From: "Andrew Phelps" <firstname.lastname@example.org>
Subject: Re: [PsySR-humanrights] Wormwood on Netflix: Frank Olson, CIA, LSD experiments
Date: Monday, December 25, 2017 3:15 PM
When I looked at setting up a socially responsible clinical practicum in Berkeley, 1970, I helped organize a meeting there of ~250 clinicians and interested individuals. I had hoped that a progressive coalition might develop, instead the majority argued for a clinical "re-set." The result was a cult-dominated process wrapped in "Radical Therapy," and the bottom source was the prevailing right-wing "mental health" polity akin to the concerns now under discussion.
That project collapsed in the early 80s and eventually the "responsible" polity, including PsySR, starting taking the lead role. Today, the impression would be, especially following the Hoffman Report, that the historical dynamics need more thoroughgoing critical engagement. Not just the destruction of Martín-Baró, the working suppression story of the advocacy of Paolo Freire, also the national security social dynamics in the name of "mental health," which embraced the "oppression" paradigm, notably in that period.
I'm good the discussion now develops.
My previous effort in that direction was insufficient, the concerns involved need more of a developed critical engagement.
On Mon, 12/25/17, Pnl wrote:
This story, and the likelihood of it being a murder, is also discussed in the book version of Jon Ronson's _The Men Who Stare at Goats_ which is disarmingly humorous and focused on the weird interest in paranormal phenomena at high levels of the U.S. military, but also discusses some of the ways that "cute"-seeming First Earth Battalion stuff (see the book) eventually found itself being put to much creepier use in Guantanamo (like use of music to disorient detainees, experimental approach to causing suffering that can be plausibly denied, etc), and in that context Ronson discusses how the CIA's "funny" use of a drug for interrogation that "cute" hippies later adopted for personal enlightenment helped provide cover for things like murder made to look like suicide.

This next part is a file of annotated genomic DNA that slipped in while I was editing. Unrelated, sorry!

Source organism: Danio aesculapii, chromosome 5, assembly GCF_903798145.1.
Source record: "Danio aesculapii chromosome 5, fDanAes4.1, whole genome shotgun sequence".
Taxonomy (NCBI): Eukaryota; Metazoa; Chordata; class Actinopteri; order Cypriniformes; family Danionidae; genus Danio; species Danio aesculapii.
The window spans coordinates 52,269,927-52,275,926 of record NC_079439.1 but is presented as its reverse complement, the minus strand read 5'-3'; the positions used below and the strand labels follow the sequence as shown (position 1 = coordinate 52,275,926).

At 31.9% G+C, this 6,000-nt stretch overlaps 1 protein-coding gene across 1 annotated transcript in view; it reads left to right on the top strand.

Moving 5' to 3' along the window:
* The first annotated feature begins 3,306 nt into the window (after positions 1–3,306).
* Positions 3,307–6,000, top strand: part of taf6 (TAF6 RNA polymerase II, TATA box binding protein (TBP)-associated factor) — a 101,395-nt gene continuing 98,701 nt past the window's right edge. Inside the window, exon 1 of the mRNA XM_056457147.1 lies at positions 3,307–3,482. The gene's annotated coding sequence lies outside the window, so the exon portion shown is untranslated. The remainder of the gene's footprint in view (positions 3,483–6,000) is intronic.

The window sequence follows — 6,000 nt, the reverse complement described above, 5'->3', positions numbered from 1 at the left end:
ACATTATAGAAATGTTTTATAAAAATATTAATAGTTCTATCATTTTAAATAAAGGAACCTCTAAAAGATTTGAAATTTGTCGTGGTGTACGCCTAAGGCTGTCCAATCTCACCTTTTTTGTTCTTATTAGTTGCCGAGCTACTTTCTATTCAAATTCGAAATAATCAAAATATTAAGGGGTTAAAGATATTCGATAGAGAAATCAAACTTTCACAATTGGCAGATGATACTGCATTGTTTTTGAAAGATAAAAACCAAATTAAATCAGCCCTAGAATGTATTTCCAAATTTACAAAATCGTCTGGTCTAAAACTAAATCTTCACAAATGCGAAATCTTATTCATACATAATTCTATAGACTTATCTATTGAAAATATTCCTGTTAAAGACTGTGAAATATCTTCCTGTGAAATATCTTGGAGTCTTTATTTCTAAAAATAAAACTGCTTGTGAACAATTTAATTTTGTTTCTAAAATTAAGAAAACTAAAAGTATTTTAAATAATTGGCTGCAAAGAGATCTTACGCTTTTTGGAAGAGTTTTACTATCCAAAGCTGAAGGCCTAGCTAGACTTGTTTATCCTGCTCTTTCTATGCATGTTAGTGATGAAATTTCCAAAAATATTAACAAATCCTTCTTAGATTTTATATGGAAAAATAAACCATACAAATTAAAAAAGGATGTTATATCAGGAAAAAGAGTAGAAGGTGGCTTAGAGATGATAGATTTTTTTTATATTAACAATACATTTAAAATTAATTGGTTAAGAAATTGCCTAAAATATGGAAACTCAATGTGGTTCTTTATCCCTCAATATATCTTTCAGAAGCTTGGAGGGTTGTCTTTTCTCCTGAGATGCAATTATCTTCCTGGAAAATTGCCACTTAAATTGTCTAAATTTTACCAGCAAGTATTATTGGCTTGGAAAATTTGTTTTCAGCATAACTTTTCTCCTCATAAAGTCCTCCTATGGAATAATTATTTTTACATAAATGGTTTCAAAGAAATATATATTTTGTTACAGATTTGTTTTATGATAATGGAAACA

On Saturday, December 23, 2017, Srp wrote:
One of my covert-operative interviewees X (now deceased) worked on loan from the army to the OSS at the end of WW II. X had been trained to work with scientists and said he assisted Olson for a short period. Here is his 1995 account:
Yes. ..The way that they depict the extermination was that he had committed suicide. But the truth of the matter was that he hadn’t committed suicide. It was a very careless and, what they thought, a meticulous way of exterminating a useless subject by the people he was working with.
Like other throwaway operatives with personality disorders, X would be discredited by authorities though.